PINK (pingk) is the common name of a large group of flowering plants known to botanists as Dianthus. Many Dianthus flowers are pink, but the name pink is used to describe the scalloped or “pinked” edges of the flower petals. Pinks are mostly natives of Europe and Asia, where many kinds have been cultivated in gardens for centuries.
Plants of the pink family have stems with swollen joints and leaves growing in pairs on opposite sides of the stems. Flowers of cultivated pinks are white, pink, red, sometimes yellow, and often striped. They may be single or double, alone, or in clusters. Many are sweet-scented.
Cultivated pinks include the carnation, grown more in English, gardens than in the United States. Other garden pinks are: fragrant cottage, or grass pinks; small-flowered, mat-forming maiden pinks; sweet-scented clove pinks; fragrant Cheddar pinks, with blue-gray foliage; scentless China pinks, often grown as annuals; and bunch pinks, such as sweet William, with closely clustered flowers.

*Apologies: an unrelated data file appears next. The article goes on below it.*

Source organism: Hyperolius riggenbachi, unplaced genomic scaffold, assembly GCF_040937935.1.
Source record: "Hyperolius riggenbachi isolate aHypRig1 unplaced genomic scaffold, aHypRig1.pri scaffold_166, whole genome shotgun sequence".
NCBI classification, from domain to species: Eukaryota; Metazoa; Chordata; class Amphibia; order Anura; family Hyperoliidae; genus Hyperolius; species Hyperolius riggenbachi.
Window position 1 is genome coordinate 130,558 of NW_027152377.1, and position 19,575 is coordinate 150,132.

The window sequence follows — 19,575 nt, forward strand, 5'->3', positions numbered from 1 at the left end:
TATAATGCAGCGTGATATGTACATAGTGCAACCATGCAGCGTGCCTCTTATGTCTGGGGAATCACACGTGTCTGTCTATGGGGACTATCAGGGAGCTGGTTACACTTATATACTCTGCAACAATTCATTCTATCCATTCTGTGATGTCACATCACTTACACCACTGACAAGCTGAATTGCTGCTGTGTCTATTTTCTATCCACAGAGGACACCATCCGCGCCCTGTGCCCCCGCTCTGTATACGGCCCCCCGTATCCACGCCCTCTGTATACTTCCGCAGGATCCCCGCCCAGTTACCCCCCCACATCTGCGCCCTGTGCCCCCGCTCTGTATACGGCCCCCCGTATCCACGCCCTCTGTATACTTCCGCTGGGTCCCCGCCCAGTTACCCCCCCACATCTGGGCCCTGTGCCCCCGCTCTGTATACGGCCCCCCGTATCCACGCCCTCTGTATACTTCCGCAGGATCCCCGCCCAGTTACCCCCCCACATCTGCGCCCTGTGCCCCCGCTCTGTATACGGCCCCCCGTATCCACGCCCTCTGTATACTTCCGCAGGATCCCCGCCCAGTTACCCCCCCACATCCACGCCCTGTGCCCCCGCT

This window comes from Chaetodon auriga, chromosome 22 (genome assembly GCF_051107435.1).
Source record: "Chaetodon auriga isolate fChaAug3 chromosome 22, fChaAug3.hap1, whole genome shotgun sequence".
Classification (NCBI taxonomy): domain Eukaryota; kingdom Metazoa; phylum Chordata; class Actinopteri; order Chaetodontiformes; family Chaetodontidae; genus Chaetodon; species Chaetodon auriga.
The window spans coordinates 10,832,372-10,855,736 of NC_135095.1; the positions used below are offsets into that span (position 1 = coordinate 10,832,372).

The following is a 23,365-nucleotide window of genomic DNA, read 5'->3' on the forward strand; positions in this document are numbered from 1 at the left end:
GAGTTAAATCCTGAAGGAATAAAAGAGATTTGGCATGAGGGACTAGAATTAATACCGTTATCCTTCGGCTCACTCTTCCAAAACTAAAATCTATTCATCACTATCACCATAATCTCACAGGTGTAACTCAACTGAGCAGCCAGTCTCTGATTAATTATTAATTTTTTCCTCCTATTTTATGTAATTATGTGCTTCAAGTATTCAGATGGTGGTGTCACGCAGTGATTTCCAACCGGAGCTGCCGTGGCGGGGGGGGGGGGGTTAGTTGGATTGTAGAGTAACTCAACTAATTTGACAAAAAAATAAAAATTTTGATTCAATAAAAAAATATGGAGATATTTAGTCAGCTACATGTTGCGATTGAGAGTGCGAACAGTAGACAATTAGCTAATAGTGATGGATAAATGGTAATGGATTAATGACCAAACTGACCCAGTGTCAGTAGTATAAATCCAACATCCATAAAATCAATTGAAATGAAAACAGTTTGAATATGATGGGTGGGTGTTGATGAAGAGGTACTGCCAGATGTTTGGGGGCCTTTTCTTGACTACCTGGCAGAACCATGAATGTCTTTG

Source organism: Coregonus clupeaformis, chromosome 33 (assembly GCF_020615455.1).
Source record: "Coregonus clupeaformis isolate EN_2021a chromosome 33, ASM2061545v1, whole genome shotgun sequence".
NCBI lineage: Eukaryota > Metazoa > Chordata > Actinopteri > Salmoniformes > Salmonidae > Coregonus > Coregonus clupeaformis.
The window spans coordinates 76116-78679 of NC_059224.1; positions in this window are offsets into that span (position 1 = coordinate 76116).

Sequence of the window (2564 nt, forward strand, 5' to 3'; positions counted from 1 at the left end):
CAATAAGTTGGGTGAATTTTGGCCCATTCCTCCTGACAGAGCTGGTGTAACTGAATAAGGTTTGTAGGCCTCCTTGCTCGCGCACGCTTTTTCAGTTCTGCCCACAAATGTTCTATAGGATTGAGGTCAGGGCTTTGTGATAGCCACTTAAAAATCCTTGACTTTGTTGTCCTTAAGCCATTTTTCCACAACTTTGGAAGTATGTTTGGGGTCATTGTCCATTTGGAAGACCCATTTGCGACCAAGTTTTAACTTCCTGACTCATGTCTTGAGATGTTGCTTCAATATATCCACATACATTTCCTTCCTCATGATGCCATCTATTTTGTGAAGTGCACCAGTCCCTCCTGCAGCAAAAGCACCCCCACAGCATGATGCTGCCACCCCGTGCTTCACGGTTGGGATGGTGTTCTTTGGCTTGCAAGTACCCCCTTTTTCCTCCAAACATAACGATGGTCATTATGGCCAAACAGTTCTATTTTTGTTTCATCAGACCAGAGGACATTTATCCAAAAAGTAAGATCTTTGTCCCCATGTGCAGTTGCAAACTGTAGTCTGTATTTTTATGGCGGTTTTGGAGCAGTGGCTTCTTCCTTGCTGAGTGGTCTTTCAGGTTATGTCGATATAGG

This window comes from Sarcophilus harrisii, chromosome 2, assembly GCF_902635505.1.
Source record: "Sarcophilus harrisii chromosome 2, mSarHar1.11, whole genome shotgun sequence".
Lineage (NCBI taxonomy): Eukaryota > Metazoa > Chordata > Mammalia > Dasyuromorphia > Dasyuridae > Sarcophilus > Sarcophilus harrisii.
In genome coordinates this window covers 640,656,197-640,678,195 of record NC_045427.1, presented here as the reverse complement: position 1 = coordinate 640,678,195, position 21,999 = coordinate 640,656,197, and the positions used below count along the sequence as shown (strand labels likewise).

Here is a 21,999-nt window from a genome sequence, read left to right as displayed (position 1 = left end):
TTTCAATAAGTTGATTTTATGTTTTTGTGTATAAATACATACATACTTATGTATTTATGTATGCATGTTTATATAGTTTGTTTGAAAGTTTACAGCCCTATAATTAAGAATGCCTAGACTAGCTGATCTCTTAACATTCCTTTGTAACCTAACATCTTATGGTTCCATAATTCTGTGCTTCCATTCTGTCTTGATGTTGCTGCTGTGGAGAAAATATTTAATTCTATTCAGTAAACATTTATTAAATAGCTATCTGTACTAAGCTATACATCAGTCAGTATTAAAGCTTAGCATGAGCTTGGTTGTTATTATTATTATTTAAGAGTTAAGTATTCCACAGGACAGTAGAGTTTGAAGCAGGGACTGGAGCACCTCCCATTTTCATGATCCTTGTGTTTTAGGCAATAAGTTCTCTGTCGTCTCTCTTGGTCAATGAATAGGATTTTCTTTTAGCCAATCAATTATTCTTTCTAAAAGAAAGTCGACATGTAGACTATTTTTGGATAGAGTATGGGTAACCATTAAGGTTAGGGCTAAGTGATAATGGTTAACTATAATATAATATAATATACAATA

Pinks are easy to grow in ordinary garden soil. They enjoy sunshine, but do best in temperate and cool climates. Some are annuals, but most are biennials or perennials.
Pinks are grown from seed or cuttings. Some, sweet William, for example, often self-sow and grow year after year in old gardens or even escape to roadsides and waste places.